4.2 Stabilization Scenarios

The ultimate objective of the UNFCCC is to stabilize GHG concentrations in the atmosphere to avoid climate change (UNFCCC, 1992). Due to scientific uncertainties in the climatic system the concentrations level to be stabilized has not been unambiguously determined yet (Metz and van Vuuren 2006). However, there is a general understanding among the scientific community that atmospheric concentrations of C[O.sub.2] may need to be contained below 450 ppm to avoid the "dangerous interference" mentioned in the UNFCCC text (Kopp 2004). If non-C[O.sub.2] GHGs are also included, the concentrationss level would be 550 ppm C[O.sub.2eq]. Non-C[O.sub.2] GHGs would have significant impacts on global warming because of their much higher rediative forcing (or global warming potential) compared to C[O.sub.2] (IPCC 2007). Moreover, their inclusion provides flexibility to reduce the costs of stabilizing the GHG concentrations (e.g., Weyant et al. 2006). However, non-C[O.sub.2] GHGs are often excluded from most existing studies because of lack of data (Sarofim et al 2004). This study too does not include non-C[O.sub.2] GHGs because neither historical nor forecasts of these gases are available to the details needed here.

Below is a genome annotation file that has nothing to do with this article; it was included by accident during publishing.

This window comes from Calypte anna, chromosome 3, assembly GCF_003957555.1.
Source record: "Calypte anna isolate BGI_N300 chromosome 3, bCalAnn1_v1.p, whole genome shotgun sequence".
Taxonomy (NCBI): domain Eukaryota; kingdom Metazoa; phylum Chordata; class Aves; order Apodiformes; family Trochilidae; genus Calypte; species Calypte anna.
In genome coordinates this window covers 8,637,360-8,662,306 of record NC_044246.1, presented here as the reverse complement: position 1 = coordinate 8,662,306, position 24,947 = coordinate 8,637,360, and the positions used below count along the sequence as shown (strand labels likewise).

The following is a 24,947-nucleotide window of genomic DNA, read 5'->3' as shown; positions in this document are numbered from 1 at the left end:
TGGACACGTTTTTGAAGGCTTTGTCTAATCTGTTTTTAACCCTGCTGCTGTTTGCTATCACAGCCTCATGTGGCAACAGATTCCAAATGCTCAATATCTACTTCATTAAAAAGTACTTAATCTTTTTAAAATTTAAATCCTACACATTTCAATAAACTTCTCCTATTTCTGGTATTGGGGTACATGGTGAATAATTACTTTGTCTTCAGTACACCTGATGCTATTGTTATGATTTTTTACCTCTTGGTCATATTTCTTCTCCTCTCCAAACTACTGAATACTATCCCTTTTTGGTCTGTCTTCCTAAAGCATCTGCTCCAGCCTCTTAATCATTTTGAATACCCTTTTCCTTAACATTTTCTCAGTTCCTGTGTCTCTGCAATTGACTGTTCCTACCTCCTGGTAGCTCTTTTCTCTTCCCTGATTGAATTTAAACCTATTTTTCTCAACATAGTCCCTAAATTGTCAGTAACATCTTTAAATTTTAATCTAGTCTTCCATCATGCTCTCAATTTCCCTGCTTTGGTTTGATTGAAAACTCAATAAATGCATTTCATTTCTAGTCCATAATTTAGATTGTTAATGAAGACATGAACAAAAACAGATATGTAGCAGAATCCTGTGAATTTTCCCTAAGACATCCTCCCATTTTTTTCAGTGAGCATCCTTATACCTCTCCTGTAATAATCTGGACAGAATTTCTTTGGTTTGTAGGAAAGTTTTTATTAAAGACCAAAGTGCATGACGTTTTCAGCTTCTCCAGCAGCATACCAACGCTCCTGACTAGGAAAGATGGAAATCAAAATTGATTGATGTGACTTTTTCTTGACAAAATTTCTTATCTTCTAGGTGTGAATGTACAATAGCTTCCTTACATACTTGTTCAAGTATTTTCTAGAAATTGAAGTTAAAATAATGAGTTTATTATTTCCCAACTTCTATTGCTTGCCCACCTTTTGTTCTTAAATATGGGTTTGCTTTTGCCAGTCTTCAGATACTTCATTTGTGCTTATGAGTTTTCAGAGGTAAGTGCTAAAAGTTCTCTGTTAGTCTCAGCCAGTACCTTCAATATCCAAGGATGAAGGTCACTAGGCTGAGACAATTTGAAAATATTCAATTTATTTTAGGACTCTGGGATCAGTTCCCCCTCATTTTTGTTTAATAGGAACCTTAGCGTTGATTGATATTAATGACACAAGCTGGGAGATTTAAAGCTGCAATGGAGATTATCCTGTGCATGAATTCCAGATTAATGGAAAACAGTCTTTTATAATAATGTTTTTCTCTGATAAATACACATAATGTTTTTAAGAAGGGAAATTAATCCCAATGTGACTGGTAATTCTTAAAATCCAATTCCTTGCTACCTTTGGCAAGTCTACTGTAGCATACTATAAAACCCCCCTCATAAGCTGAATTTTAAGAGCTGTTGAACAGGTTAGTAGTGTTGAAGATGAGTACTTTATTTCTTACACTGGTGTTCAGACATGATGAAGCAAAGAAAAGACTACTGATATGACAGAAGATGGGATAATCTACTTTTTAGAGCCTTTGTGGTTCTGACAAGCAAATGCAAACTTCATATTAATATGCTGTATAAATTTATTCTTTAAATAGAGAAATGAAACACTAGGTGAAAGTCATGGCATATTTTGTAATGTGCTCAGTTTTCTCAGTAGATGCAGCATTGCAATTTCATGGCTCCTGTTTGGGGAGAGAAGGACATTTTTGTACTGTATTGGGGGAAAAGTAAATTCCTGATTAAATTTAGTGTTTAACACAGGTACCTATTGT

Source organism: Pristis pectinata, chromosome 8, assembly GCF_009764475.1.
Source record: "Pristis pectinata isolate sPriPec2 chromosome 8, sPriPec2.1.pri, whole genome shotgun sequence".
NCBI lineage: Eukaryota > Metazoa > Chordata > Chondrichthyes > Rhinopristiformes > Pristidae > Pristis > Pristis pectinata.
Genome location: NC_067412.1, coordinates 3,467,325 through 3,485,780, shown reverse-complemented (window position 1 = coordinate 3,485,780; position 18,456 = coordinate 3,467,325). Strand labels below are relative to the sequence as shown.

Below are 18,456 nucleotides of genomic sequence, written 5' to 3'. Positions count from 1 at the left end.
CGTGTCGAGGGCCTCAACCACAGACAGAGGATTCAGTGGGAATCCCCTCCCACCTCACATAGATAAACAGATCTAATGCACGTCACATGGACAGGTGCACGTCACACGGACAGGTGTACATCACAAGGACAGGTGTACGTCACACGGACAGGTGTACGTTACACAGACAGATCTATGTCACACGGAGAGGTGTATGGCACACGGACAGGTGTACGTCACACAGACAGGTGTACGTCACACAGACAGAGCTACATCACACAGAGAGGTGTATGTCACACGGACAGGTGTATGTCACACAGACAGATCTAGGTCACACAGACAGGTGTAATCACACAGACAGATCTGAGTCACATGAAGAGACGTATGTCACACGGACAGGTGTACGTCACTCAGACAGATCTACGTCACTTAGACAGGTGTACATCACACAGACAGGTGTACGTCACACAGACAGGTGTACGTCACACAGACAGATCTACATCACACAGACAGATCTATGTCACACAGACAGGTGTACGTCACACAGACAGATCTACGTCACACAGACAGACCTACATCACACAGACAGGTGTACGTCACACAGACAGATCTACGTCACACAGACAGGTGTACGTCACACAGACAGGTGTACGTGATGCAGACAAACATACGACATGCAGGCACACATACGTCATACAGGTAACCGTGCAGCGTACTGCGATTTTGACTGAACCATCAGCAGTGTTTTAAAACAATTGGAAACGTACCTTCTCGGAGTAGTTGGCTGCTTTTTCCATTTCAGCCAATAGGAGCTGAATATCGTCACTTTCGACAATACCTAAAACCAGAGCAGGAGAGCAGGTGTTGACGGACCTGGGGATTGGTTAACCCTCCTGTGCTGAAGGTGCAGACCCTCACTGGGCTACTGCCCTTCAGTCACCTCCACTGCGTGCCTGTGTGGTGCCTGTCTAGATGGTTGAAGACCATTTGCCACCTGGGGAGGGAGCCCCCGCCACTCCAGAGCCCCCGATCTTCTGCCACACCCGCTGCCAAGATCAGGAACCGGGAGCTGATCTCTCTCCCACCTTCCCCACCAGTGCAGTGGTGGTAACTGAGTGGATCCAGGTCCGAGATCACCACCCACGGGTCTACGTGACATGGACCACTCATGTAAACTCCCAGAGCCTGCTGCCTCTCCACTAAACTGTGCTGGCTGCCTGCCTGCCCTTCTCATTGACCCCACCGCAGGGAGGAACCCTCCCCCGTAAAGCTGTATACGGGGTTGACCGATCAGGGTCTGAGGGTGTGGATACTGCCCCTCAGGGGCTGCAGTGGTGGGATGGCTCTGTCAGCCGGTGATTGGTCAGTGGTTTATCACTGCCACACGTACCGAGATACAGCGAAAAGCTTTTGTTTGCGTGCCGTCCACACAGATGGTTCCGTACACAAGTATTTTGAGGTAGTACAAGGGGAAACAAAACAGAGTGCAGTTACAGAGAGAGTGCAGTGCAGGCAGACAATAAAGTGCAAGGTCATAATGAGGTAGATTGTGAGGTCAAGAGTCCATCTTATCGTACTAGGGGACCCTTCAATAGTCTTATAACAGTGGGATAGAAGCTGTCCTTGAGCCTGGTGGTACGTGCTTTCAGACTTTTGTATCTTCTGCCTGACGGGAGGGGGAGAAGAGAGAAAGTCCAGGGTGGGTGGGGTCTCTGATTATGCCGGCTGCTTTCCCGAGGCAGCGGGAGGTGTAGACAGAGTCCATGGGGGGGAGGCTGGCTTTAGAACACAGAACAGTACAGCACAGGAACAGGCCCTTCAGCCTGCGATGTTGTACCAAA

To stabilize atmospheric C[O.sub.2] concentrations at 450 ppm level, global C[O.sub.2] emissions must decline before 2030 (Grubb et al 2006; Stern 2006). The Fourth Assessment Report of IPCC concludes that to stabilize C[O.sub.2] concentrations between 400-440 ppm level, global C[O.sub.2] emissions should start declining by 2020; to stabilize C[O.sub.2] concentrations between 440-485 ppm level, global C[O.sub.2] emissions should start declining by 2030 (IPCC 2007). To achieve this level of stabilization, stringent mitigation targets and wider participation, including non-Annex I countries, might be required.